Consequently, one area of focus in PLD architecture design is the interconnect network architecture, where the objective is to minimize the surface area required for the interconnect resources while maximizing the speed and minimizing the PLD resources required to implement circuits on the PLD. The interconnect architecture here refers to interconnect conductors, the programmable switches, and the interface between them and the logic blocks. U.S. Pat. No. 5,907,248 provides a background on various interconnection architectures and improvements thereto.
However, circuits implemented in PLDs tend to have different parts with different requirements. For example, some critical paths of the circuit have to be fast to meet timing requirements, some parts (e.g., clock signals) need to be glitch free, and parts not speed sensitive should use as little silicon area or PLD resources as possible.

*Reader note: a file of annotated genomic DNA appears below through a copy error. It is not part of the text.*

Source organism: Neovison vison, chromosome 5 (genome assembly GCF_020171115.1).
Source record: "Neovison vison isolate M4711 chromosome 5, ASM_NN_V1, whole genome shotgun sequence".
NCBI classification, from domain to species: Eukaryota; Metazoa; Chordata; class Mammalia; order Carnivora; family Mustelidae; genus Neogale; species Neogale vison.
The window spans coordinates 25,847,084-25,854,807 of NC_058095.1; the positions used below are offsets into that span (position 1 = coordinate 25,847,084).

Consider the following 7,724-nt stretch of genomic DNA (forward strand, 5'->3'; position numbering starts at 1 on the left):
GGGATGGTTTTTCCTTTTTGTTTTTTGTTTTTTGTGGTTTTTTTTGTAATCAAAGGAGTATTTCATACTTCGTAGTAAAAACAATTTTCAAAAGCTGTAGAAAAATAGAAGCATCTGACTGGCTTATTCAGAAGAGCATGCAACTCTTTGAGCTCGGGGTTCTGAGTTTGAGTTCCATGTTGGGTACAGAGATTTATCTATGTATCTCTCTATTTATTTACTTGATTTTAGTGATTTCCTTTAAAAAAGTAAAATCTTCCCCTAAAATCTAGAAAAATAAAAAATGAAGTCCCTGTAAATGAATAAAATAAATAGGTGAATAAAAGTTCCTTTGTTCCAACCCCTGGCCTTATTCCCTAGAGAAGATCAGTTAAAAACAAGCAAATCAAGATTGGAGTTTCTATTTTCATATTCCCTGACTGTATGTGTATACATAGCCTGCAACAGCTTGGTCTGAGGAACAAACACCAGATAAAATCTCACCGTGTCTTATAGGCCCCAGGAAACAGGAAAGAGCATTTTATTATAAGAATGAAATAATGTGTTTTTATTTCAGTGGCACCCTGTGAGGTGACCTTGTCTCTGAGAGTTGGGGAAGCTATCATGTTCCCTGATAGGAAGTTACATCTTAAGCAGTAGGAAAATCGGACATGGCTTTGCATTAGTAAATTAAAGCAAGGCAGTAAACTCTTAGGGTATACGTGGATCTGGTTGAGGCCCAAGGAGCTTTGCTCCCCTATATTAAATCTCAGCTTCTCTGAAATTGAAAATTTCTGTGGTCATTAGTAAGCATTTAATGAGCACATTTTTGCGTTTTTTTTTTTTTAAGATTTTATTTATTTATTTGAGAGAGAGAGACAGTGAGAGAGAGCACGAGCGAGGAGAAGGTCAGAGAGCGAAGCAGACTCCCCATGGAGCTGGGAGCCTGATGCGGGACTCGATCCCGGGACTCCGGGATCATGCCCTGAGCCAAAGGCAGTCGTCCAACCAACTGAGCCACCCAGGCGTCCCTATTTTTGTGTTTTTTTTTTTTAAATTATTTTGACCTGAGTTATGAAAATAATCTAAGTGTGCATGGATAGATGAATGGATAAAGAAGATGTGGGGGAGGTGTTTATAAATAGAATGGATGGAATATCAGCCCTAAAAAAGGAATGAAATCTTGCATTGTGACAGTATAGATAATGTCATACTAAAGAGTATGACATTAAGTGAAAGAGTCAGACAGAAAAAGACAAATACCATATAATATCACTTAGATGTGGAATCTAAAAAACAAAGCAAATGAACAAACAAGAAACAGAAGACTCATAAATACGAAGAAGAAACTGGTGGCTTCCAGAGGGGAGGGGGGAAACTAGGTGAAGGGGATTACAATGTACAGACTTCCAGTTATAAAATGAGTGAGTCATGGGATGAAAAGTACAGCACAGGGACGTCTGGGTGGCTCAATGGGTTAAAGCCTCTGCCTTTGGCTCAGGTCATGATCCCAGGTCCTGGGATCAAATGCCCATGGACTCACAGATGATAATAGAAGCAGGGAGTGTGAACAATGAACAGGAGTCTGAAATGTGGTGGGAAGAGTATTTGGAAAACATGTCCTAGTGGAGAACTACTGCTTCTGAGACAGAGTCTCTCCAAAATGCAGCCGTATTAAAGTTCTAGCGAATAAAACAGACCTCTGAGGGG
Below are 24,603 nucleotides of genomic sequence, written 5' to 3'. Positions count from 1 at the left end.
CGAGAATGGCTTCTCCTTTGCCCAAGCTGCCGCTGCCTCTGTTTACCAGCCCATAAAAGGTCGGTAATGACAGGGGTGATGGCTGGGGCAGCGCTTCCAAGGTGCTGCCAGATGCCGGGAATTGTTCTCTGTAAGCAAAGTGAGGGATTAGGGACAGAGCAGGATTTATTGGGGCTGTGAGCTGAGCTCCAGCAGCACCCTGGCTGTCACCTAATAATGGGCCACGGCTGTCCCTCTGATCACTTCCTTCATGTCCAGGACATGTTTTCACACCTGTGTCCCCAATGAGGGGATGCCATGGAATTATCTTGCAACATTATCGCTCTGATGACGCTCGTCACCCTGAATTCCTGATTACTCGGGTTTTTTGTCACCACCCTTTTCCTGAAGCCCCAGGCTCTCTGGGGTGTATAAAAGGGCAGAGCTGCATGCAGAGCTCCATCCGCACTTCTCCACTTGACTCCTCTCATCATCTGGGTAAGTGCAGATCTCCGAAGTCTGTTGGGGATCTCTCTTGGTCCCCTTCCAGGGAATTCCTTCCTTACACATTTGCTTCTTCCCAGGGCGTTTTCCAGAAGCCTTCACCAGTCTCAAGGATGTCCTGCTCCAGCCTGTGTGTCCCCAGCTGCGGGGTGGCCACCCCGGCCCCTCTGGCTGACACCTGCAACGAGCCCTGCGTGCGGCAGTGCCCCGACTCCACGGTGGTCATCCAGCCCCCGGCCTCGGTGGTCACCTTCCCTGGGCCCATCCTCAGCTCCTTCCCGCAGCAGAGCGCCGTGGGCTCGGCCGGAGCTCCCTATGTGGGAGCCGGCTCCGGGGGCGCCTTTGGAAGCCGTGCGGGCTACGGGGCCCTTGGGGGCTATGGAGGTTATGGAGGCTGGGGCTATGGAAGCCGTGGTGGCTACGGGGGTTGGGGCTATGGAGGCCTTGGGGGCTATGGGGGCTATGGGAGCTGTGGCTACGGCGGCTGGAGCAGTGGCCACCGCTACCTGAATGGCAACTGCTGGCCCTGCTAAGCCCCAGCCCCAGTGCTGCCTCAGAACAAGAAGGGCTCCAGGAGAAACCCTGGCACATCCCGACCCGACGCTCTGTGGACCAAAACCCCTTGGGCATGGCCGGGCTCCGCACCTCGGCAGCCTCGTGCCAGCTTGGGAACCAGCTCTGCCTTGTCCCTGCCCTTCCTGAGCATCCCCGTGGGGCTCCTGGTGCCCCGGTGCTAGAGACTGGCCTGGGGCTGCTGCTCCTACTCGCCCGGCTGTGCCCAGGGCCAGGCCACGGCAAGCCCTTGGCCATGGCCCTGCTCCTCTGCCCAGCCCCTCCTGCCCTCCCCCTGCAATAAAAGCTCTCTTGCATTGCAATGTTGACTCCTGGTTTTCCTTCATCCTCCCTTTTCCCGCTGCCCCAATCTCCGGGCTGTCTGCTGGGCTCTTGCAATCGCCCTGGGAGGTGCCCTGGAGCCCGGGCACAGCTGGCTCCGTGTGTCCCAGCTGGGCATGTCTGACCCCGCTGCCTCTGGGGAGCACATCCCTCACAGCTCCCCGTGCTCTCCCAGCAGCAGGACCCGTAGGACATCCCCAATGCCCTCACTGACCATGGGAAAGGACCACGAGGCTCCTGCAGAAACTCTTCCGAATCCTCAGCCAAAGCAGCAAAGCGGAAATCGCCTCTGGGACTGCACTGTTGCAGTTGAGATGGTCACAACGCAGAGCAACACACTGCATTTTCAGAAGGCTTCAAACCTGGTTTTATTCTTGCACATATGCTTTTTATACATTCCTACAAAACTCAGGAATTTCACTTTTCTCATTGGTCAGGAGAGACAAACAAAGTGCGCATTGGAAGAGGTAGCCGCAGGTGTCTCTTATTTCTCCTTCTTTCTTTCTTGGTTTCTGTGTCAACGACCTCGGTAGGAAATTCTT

Most PLD architectures do not take into account this circuit heterogeneity. Most of the prior art uses a homogenous interconnection architecture wherein parameters such as wire widths, spacing between wires, dimensions of the transistors used in the buffers and switches, interface circuits between the wires/switches, and the logic blocks are constant throughout the PLD. Furthermore, homogenous architectures are easier for CAD tools to map circuit descriptions into the PLD architecture.
Current interconnect architectures typically vary a single parameter in order to optimize the PLD. For example Actel's U.S. Pat. No. 5,073,729, Altera's U.S. Pat. No. 5,900,743, and Xilinx U.S. Pat. Nos. 5,801,546 and 5,907,248, describe PLD architectures in which optimization is limited to using different lengths of interconnect wires. For example, in U.S. Pat. No. 5,900,743, horizontal conductors of many different lengths make it possible to interconnect horizontally aligned logic regions using conductors that are close to the appropriate lengths. On the other hand, U.S. Pat. No. 5,942,913 describes an interconnect structure using a mixture of buffered and unbuffered interconnect lines. In both cases, optimization is limited to just one parameter. Thus, these architectures are limited in that they do not offer a user sufficient flexibility when designing a circuit that requires different PLD interconnect resources for different parts of the circuit.